We live in a world fixated on popular figures found in music, film, and TV. We exalt them as some form of modern hero. In fact I once heard a young person assert that the modern pop stars are on equal plain with the ancient gods of Greece, or Egypt, or some other pantheon. In fact, some even suggest they are on par to great historical figures that have shaped the modern world. With all this attention, these pop stars somehow think that gives them some moral authority or intellectual wisdom, for which those who esteem them will ponder and find fascinating. But they all fall away as time goes by, and new “idols” rise to distract us from the normalcy of life.
I often ponder what Mary would make of all the fuss made about her over the years. This simple girl, blessed to be the mother of our Lord, destined to see him crucified on the cross, and able to see him raised again, confirming everything the angel told her. You have to admire her resilience. Betrothed to a man many years older than her, pregnant before their marriage, marked by cultural shame with a man who wasn’t sure he wanted her, and having visions of angels telling her it was the messiah she carried. It must have been a tough gig. Imagine the isolation she must have endured, having to go and live with Elizabeth for a time, before eventually reuniting with Joseph and journeying to Bethlehem for a census.
The visit by the shepherds would have been just as big a surprise as the visits from the Magi. All of which she ponders on her heart as she watches the child grow into a man. But her story doesn’t end with the birth. She pops into his story periodically. Asking him to produce wine at a weddings. Showing up with Jesus’ brothers and sisters trying to pull him away from his task. Then at his trial and then at the cross, where he hands her to John to now care for in his place. Mary continues to appear, pondering the Christmas story, and trying to make sense of what her son is doing. Her distress at his death is only surpassed as she hears of him raised again. Then all that she saw and heard, finally makes sense.
All the machinations around Mary over the centuries since seems to have made more of her than the Biblical evidence suggests. It seems we have done to her what we do to others in the spot light. We want to believe there is more than what we see or hear. But this is the amazing thing about Mary’s story. God takes an ordinary, young girl, and does an amazing thing through her for us. It is her love for her son that raised him, protected him, nurtured him, shaped him, and helped make him into the man he became. God chose wisely and intentionally, knowing that Mary was the one who could do this for Him. This was no random act. It was God who did this, and he used Mary to achieve it.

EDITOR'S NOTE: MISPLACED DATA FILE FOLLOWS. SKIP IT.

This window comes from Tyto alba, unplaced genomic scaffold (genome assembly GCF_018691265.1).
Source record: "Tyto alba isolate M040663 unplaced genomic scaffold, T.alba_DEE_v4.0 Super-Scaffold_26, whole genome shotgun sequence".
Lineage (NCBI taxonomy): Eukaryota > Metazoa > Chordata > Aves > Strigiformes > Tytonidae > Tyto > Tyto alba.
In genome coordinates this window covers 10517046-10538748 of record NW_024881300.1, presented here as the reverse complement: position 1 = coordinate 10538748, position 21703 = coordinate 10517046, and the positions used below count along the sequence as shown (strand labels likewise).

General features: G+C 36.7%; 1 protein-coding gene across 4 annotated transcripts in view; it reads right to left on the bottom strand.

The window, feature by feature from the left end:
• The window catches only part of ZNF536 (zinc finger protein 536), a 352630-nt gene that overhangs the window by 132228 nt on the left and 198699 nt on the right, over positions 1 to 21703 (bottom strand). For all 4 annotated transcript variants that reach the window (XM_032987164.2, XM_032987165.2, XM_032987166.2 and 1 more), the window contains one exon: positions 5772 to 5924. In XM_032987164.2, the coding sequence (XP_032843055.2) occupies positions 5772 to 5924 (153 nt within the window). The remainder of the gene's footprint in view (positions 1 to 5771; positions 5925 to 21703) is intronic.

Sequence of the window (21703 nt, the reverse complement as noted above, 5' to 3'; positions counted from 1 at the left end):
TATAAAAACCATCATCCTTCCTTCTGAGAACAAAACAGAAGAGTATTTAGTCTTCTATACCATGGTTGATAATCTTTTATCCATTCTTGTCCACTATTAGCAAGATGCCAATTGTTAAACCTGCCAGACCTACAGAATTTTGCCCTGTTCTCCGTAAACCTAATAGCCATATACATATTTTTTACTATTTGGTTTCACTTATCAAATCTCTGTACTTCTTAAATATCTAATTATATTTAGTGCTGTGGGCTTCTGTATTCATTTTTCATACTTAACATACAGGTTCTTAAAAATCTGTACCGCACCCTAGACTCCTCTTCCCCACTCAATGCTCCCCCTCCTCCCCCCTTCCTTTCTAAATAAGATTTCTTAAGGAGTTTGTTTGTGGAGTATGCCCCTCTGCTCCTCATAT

The truth is that God uses ordinary people to do amazing things. He’s not interested in creating rock stars or pop idols. He finds blessing in the ordinary. He uses the mundane to do extraordinary things. He uses you to bear witness to the things he has done, and will do, not just in the past but now in your own life. The real message we have from Mary is just that. God can take any one of us and do amazing things. And like Mary he invites us to ponder these things. To journey with Jesus as he unfolds his life into ours. To be his witnesses to the desire God has to become intimately involved in the life of others. This is the real message Mary leaves, to believe that God can take the ordinary and do the extraordinary.
Mary the Prophet
The bible is full of stories of God calling prophets, and their responses. Often, they are reluctant: Moses claimed to be a nobody, Isaiah said, "I am a person of unclean lips," and Jeremiah said, "I am too young."
Yet the prophet Mary not only says "let it be, according to your word" (or, ''I'm ready to serve" according to The Message) but bursts into song, proclaiming the goodness of God.
At this time of year, we see Mary a lot, usually dressed in blue, in Christmas cards, manger scenes, and nativity pageants. But do we really notice her? This young, previously unknown teenager from Nazareth made an amazing speech (Lk 1:47-54) and -in addition to birthing the Messiah -did a number of other powerful acts in her life as well.
In the midst of this busy season, pause and pay a little attention to Mary. Read her story, and listen to her challenge.
Take time to be aware that in the very midst of our busy preparations for the celebration of Christ's birth in ancient Bethlehem, Christ is reborn in the Bethlehems of our homes and daily lives. Take time, slow down, be still, be awake to the Divine Mystery that looks so common and so ordinary yet is wondrously present. -Edward Hays